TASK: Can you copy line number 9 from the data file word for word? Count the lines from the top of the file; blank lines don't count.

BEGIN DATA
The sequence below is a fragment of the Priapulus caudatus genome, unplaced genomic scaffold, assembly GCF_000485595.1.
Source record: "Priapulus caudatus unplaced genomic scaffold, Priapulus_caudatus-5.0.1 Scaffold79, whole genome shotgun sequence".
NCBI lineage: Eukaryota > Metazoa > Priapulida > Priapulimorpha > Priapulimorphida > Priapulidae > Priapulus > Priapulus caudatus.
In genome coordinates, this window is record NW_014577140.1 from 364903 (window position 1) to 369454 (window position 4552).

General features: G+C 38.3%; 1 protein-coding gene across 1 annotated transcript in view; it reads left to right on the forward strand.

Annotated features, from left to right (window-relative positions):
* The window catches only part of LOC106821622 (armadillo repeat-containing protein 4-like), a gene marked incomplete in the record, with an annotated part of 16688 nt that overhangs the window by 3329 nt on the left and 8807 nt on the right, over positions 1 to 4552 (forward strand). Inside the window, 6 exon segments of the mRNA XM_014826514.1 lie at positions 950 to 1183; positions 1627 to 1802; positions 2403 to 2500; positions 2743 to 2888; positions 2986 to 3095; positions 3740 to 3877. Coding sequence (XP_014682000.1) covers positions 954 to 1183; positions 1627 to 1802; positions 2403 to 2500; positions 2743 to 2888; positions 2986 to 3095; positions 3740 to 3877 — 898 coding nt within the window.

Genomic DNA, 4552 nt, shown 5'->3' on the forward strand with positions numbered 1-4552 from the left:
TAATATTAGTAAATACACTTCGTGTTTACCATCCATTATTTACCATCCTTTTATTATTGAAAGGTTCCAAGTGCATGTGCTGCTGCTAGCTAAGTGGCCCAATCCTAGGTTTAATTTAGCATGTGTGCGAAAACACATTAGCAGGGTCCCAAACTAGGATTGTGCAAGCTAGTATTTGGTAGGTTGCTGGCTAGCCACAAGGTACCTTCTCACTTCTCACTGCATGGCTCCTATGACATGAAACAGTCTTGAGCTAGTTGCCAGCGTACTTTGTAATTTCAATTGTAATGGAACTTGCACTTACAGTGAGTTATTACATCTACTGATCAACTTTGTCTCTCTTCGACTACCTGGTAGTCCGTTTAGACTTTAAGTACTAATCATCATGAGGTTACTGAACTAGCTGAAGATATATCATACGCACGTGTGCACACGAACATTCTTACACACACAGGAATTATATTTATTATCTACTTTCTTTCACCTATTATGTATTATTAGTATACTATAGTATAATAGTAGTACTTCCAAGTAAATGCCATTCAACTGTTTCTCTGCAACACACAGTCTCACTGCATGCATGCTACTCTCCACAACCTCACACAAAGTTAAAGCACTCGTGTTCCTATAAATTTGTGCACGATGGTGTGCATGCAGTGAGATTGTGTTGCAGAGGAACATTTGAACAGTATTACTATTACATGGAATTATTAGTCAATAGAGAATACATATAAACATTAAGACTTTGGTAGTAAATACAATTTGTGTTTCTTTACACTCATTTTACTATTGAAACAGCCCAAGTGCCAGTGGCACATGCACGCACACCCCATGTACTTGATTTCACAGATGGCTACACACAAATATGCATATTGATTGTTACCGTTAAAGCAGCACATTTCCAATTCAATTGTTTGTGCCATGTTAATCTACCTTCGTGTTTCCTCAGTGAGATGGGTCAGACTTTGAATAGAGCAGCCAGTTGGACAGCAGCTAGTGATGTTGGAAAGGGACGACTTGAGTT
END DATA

TAATATTAGTAAATACACTTCGTGTTTACCATCCATTATTTACCATCCTTTTATTATTGAAAGGTTCCAAGTGCATGTGCTGCTGCTAGCTAAGTGGCCCAATCCTAGGTTTAATTTAGCATGTGTGCGAAAACACATTAGCAGGGTCCCAAACTAGGATTGTGCAAGCTAGTATTTGGTAGGTTGCTGGCTAGCCACAAGGTACCTTCTCACTTCTCACTGCATGGCTCCTATGACATGAAACAGTCTTGAGCTAGTTGCCAGCGTACTTTGTAATTTCAATTGTAATGGAACTTGCACTTACAGTGAGTTATTACATCTACTGATCAACTTTGTCTCTCTTCGACTACCTGGTAGTCCGTTTAGACTTTAAGTACTAATCATCATGAGGTTACTGAACTAGCTGAAGATATATCATACGCACGTGTGCACACGAACATTCTTACACACACAGGAATTATATTTATTATCTACTTTCTTTCACCTATTATGTATTATTAGTATACTATAGTATAATAGTAGTACTTCCAAGTAAATGCCATTCAACTGTTTCTCTGCAACACACAGTCTCACTGCATGCATGCTACTCTCCACAACCTCACACAAAGTTAAAGCACTCGTGTTCCTATAAATTTGTGCACGATGGTGTGCATGCAGTGAGATTGTGTTGCAGAGGAACATTTGAACAGTATTACTATTACATGGAATTATTAGTCAATAGAGAATACATATAAACATTAAGACTTTGGTAGTAAATACAATTTGTGTTTCTTTACACTCATTTTACTATTGAAACAGCCCAAGTGCCAGTGGCACATGCACGCACACCCCATGTACTTGATTTCACAGATGGCTACACACAAATATGCATATTGATTGTTACCGTTAAAGCAGCACATTTCCAATTCAATTGTTTGTGCCATGTTAATCTACCTTCGTGTTTCCTCAGTGAGATGGGTCAGACTTTGAATAGAGCAGCCAGTTGGACAGCAGCTAGTGATGTTGGAAAGGGACGACTTGAGTT